As with Porcupine, there’s some audience interaction in Witches when a member of the show’s “studio audience” is pulled up on stage. Who was it the night I attended? WDSU’s Heath Allen who proved to be a good sport and came up with some yummy ad libs that elicited hearty guffawing from the crowd.
And why was Allen there? Turns out his sister Arden Dufilho, who gave an extraordinary performance as Amanda Wingfield in last year’s Glass Menagerie, is President of Playmakers’ Board of Directors. Together they invited celebrity chef Kevin Belton to be part of Witches’ opening night festivities which served as a benefit for Playmakers. Belton welcomed the audience with warm words and his charmingly low key presence added extra effervescence to the evening.
Even without Belton and Allen, however, Playmakers’ The Kitchen Witches cooks up a tasty treat, well worth a trip to Covington.
Reservations and more info at https://playmakers-theater-05.webself.net/
Swamplight Theatre in Ponchatoula recently remounted its 2020 production of Tracers with many, but not all, of the same actors; both productions also featured veterans of a 1988 staging at Southeastern LA University. That this play, written by Viet Nam war veterans in 1980 about their experiences there, which had its off-Broadway debut in 1985, remains as trenchant as ever offers sad evidence of the timeless nature of war.
Fortunately, it also offers exhilarating evidence of the power of theater to engage, to enlighten, and to entertain even when dealing with the grimmest of subjects.
In a series of searing scenes and monologues leavened by some humor, particularly of the gallows variety, we meet and get to know a group of young soldiers as they go from basic training to the battlefield and then back to a post-Army life. Not everyone completes the cycle.
Again directing Tracers, as he had the two aforementioned local productions, Kendel D. Smith, seen last year as Miss Trunchbull in Swamplight’s Matilda The Musical, beautifully staged it, eliciting sharp characterizations from both old and new cast members, including himself.
The entire cast gave powerful, brutally honest, and fearless performances. A combination of older (Michael Dubret, Thaddeus R. Kilpatrick, Lee Stolf, and Smith) and younger (Ben C. Dougherty, Josiah Rogers, and Robinson J. Cyprian) actors worked very well by mixing a kind of You Are There verisimilitude with a wonderfully bizarre peek into the future showing how these unseasoned recruits might turn out.
In his one scene, Ivan Janis authoritatively portrayed a tough drill sergeant who, in his aria of intimidation full of every -phobia and -ism you can imagine, did leave room for you to wonder if, for all his bullying, his main intention is to ensure that his charges ultimately come home in one piece.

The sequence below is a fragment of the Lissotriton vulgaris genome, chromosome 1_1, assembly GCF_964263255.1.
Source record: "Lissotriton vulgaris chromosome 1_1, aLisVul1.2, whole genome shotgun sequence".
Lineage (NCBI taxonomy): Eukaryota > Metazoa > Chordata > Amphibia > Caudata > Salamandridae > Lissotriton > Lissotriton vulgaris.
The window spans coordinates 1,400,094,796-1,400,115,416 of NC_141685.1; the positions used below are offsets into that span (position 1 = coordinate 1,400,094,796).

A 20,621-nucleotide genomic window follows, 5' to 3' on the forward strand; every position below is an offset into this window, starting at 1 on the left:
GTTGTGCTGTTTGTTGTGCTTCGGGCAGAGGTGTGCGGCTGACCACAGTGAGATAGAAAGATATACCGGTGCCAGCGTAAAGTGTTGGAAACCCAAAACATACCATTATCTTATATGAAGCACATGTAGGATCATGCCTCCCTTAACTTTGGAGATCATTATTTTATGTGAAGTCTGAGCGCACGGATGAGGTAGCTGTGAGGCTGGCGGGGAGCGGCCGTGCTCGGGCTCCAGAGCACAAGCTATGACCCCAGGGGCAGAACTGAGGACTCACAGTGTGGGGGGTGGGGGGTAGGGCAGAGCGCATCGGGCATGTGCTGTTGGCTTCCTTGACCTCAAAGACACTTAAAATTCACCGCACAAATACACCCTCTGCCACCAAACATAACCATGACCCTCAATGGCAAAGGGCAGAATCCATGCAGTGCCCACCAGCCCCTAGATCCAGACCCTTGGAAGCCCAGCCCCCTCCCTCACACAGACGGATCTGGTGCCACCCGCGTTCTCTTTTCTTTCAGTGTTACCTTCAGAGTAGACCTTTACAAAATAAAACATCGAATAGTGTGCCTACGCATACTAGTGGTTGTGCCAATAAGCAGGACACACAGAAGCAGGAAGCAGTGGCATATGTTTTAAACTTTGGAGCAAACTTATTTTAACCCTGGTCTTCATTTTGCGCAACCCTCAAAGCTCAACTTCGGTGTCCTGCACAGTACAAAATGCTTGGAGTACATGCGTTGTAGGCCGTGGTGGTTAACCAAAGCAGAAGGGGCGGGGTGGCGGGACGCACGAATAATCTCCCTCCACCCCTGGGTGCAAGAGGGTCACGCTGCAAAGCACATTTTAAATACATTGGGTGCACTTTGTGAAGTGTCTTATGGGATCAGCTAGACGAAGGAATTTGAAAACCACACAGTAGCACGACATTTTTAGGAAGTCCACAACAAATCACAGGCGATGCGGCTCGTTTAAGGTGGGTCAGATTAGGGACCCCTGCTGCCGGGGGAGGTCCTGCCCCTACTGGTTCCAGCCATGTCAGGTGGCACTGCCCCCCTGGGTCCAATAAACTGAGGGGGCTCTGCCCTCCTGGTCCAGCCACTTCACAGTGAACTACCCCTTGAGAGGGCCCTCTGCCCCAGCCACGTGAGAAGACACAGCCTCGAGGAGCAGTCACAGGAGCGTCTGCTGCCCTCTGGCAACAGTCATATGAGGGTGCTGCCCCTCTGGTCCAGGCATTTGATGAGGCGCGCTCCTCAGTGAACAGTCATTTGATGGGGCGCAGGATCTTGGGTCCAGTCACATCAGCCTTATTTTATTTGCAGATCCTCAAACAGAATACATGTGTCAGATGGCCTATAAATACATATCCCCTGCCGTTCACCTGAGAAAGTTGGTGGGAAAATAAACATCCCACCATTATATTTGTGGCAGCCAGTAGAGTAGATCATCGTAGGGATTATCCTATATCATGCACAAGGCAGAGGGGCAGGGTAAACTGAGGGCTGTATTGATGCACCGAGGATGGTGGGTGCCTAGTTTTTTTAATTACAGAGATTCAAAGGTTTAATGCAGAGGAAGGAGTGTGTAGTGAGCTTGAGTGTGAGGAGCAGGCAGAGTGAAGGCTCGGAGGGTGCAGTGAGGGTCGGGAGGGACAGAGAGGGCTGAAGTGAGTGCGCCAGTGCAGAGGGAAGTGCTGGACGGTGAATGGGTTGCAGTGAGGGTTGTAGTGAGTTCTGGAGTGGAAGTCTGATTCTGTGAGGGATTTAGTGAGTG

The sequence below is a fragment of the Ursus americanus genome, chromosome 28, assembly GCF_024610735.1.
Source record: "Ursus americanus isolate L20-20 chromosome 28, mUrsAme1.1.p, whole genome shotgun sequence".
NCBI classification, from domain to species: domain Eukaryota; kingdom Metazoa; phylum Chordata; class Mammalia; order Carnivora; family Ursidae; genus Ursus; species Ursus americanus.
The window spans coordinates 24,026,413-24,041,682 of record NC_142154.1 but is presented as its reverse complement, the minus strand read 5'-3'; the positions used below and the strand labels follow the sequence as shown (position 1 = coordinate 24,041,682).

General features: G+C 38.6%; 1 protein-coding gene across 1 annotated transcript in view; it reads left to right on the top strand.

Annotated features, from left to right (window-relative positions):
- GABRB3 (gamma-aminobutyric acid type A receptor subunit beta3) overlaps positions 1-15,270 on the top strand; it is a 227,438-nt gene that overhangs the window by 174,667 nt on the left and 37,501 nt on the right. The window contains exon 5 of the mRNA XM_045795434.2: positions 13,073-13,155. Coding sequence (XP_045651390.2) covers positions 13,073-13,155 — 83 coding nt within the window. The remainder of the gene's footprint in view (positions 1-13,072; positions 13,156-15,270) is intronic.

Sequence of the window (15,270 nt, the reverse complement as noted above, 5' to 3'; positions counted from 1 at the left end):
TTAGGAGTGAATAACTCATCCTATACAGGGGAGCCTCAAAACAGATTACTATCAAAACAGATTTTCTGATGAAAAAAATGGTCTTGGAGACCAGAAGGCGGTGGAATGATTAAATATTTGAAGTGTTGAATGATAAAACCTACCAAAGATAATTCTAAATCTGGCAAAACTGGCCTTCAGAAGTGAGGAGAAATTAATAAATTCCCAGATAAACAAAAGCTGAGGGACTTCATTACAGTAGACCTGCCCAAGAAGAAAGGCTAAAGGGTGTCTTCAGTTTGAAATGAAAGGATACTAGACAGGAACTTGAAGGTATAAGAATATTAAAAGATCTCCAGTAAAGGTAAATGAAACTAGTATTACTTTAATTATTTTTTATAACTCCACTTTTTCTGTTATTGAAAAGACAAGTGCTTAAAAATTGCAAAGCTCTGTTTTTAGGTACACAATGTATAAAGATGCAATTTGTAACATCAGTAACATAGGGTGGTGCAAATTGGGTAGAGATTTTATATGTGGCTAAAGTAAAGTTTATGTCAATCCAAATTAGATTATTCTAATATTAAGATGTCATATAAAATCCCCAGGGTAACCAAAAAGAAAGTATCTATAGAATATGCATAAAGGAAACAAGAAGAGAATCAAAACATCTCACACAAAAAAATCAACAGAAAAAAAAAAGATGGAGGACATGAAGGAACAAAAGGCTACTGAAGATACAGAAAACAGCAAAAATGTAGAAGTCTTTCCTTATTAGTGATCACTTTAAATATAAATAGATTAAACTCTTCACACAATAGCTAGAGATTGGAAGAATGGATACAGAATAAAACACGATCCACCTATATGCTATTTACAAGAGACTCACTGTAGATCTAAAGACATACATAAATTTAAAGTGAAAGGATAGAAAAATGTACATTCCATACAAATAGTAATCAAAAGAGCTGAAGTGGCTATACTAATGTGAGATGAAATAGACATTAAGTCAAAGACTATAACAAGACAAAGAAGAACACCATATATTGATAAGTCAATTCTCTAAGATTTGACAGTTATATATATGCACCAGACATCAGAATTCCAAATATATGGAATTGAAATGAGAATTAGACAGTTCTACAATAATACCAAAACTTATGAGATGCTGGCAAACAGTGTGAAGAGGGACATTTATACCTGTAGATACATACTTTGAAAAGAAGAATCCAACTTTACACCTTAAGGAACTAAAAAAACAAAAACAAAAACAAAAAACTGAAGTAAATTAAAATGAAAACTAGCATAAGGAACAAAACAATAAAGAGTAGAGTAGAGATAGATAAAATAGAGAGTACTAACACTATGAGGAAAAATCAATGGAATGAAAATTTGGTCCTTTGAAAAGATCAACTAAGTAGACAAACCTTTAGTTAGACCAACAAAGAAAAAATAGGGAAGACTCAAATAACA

As horrific as Tracers’ scenes of battle are, the play doesn’t even begin to process the decades of PTSD, addiction, and lack of support that Viet Nam vets have encountered since the play debuted. And while drones, now substituting for in-person combat, may not reduce the assault on soldiers’ psyches, they do make us reflect on the changing nature of war.
While Tracers could perhaps be a bit shorter (I wonder if a 90 minute, no intermission version might be even more potent), I’ll not soon forget the “Blanket Party” section in which the soldiers try to solve the macabre ”jigsaw puzzle” of reuniting their dead comrades’ torsos with severed fingers and arms. In its writing, direction and acting, the scene was mesmerizing and no less surreal for being based on what once happened.
Surreal in another sense was The Six Blanches which The Tennessee Williams Theatre Company of New Orleans presented at the Historic New Orleans Collection last month in conjunction with its exhibit “Backstage at A Streetcar Named Desire”, celebrating the 75th anniversary of Williams’ legendary play.
Adapted and directed by Augustin J Correro, The Six Blanches gave us six actresses (Anja Avsharian, Jaclyn Bethany, Gwendolyn Foxworth, Lin Gathright, Roya Scott, Xel Simone) spread out throughout the exhibit’s one-room space. Each recited a monologue that featured sections from Blanche’s dialog; though certain iconic lines (“I have always depended on the kindness of strangers”, etc.) appeared in all six recitations, each performer’s presentation was slightly different as each focused on a different part of Blanche’s character–grief, magic, tenderness, panic, desire, and fantasy.
If I’m not sure each of these aspects fully emerged as the actresses cycled through their monologues (about twice in Blanches’ allotted 25-minute running time), the entire presentation came off as marvelously surreal with the cast surrounded by such items as Vivien Leigh’s Oscar statue, the typewriter on which Williams created the script, Blanche’s wedding dress costume from a local Streetcar production, and a variety of photos & other memorabilia, a veritable Tennessee Williams wet dream. I think he would have approved.